Based on a true story, this fast-paced, heartfelt tale by the author of Horizon’s popular End Days is a current NY Times Critics Pick.
Jillian, an ambitious geneticist, is racing against her own genetic clock to solve scientific mysteries that will save both a Native American tribe and her own 4-year-old daughter. She jumps at the chance to do ground-breaking research to find out why an ancient tribe in the Grand Canyon is being devastated by diabetes. But as Jillian uncovers the truth about the tribe’s origin, her research threatens to destroy their most sacred traditions. At the same time, she and her husband face off with a monster lurking in Jillian’s own DNA – and possibly her daughter’s. With today’s science moving at breakneck speed, how much knowledge is too much?
“A thoughtful and engrossing play”—The New York Times: Critics Pick (August 18, 2015), currently playing Off-Broadway in a co-production between Primary Stages and Ensemble Studio Theatre
“It’s the kind of work theatre needs more of – urgent, challenging, and of-the-moment – grappling with concepts that scare us and intrigue us.”—Cleveland Plain Dealer
“A beautifully woven, cleverly conceived and highly entertaining tapestry of storytelling”—Cleveland Jewish News
“Compelling, humorous..A must-see production” —Cool Cleveland
Join us after the show for a community conversation on the following evenings:
Friday October 16th 8pm show: Guest speaker Jason Lesandrini, Executive Director of Medical and Organizational Ethics at WellStar Health System
Sunday November 1st 5pm show: Guest speaker Kathy Kinlaw, Associate Director, Program in Health Sciences and Ethics at Emory University
Length & Content
Informed Consent runs about 2 hours, including a 10-minute intermission. Recommended for ages 12 and up.
Handicap seating limited for this production. Please call to reserve if needed.
Playwright Deborah Zoe Laufer is fascinated by the intersection of family, science and belief. Smart, provocative and funny, she is a master of weaving stories that explore the exciting and scary choices that we all face today as science advances – often before we can fully absorb its consequences. Her acclaimed comedy-drama End Days, produced at Horizon in 2009, was an immediate audience favorite; Stephen Hawking and Jesus helped guide a Jewish family in crisis. We leapt at the chance to bring her newest play, Informed Consent, to Horizon straight from its recently completed Off-Broadway run, where it was lauded as a New York Times Critic’s Pick. In this play, Laufer looks at a scientist, a tribe and two families who must decide whether they want to know the secrets hidden in their genes.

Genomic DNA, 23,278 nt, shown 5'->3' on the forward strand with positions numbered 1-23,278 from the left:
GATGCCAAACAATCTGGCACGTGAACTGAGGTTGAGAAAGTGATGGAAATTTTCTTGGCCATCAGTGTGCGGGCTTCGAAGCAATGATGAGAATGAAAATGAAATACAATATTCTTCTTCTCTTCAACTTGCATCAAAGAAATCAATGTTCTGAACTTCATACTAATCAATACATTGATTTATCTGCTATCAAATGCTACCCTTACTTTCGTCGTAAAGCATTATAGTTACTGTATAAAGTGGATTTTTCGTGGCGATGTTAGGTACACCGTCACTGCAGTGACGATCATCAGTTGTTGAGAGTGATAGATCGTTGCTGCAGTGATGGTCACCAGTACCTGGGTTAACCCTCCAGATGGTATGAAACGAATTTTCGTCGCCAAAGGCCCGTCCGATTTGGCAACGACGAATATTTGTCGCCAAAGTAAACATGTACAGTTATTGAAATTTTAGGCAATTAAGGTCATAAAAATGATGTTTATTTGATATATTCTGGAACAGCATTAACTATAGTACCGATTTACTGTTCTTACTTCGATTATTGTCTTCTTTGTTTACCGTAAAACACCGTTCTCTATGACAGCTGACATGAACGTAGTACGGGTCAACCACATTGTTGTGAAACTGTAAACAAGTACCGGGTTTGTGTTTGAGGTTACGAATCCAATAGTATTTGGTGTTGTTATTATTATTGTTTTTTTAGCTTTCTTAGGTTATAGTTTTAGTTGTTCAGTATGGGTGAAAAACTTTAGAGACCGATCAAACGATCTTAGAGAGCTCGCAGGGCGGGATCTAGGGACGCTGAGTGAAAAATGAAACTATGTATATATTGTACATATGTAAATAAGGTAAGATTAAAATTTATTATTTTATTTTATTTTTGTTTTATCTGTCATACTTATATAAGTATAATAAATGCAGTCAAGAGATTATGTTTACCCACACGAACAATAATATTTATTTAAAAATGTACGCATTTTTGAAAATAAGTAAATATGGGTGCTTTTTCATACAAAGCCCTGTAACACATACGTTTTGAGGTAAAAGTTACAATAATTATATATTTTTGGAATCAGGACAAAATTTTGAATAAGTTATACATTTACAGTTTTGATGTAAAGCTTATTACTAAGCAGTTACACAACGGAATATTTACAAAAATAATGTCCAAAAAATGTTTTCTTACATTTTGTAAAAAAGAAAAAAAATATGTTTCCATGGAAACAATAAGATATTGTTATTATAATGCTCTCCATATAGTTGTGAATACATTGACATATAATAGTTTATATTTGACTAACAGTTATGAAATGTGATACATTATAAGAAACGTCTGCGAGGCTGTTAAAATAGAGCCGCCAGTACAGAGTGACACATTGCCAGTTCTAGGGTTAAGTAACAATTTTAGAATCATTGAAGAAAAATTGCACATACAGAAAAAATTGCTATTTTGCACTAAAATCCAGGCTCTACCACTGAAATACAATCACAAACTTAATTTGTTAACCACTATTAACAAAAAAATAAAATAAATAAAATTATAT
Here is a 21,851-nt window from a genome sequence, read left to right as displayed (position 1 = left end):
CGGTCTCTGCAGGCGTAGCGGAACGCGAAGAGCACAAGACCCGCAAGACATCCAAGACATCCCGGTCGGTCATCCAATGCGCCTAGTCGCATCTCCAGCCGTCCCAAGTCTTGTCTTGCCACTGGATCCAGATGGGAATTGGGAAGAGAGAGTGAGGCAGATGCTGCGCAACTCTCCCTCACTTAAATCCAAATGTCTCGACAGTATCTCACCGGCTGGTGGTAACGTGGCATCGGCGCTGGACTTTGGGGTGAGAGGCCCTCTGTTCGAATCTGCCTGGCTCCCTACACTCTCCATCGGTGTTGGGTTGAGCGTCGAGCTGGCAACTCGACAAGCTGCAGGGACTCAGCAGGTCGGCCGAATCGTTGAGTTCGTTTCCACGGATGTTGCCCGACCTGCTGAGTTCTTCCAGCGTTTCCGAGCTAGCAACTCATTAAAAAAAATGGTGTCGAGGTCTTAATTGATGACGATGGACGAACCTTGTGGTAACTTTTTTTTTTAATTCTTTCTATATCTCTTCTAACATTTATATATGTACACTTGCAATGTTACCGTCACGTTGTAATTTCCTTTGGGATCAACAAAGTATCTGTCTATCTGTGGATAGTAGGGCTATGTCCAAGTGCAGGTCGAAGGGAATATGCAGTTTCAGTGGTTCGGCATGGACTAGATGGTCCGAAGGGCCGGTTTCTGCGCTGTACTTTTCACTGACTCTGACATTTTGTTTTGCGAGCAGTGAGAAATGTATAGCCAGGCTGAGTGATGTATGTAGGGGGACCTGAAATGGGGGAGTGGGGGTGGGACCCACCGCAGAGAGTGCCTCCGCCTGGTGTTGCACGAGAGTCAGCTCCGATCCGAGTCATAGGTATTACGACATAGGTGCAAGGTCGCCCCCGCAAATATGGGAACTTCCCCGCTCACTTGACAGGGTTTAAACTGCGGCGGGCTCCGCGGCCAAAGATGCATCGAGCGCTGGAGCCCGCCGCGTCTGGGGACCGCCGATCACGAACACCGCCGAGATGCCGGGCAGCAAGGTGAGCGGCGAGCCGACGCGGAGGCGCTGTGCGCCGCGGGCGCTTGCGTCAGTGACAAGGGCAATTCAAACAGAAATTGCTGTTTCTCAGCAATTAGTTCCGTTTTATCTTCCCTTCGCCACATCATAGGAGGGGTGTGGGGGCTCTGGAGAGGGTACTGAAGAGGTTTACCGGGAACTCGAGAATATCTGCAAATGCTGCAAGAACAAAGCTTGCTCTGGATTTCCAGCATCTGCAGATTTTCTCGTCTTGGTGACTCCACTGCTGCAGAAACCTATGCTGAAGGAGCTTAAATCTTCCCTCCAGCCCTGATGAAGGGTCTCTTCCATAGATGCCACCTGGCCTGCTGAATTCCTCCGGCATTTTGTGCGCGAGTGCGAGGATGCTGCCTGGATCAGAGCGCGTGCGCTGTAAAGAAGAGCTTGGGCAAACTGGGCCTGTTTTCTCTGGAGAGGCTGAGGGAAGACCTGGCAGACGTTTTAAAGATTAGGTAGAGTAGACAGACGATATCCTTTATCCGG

Inspired by a real life story of a Native American tribe and a genetic anthropologist, the research done to save the tribe causes an epic battle of modern science vs. ancient tradition. Laufer takes this true story as the jumping off point and mixes in her personal family history. “I’ve tried to remain faithful to the central conflict of the court case and to honor the tribe and their story. But the personal story of the scientist is my creation,” explains Laufer. What emerged is a tale about ethics, identity, memory and how hard it is for us to really hear and understand perspectives on the world other than our own.
“It asks who we are. Are we our genetic history? Are we our stories? Are we our memories? “ Laufer says. “There are new questions today that our parents and grandparents didn’t have to deal with. Now that we can know so many things about our past and future from our genome, what do you want to know about your spouse, about yourself, about your children? What do you or your loved ones deserve not to know?
A tribe of storytellers or chorus becomes all of the characters in this memory play, helping Jillian to tell about the most important event of her life and ultimately write a letter to her young daughter. “Each of them, at varying times, would like to shift the focus to tell his own story,” comments Laufer. “There’s a tension in the play itself about whose story it is and who gets to tell a story… Also, having that kind of chorus has let me play with musicality, layers, and rhythm..”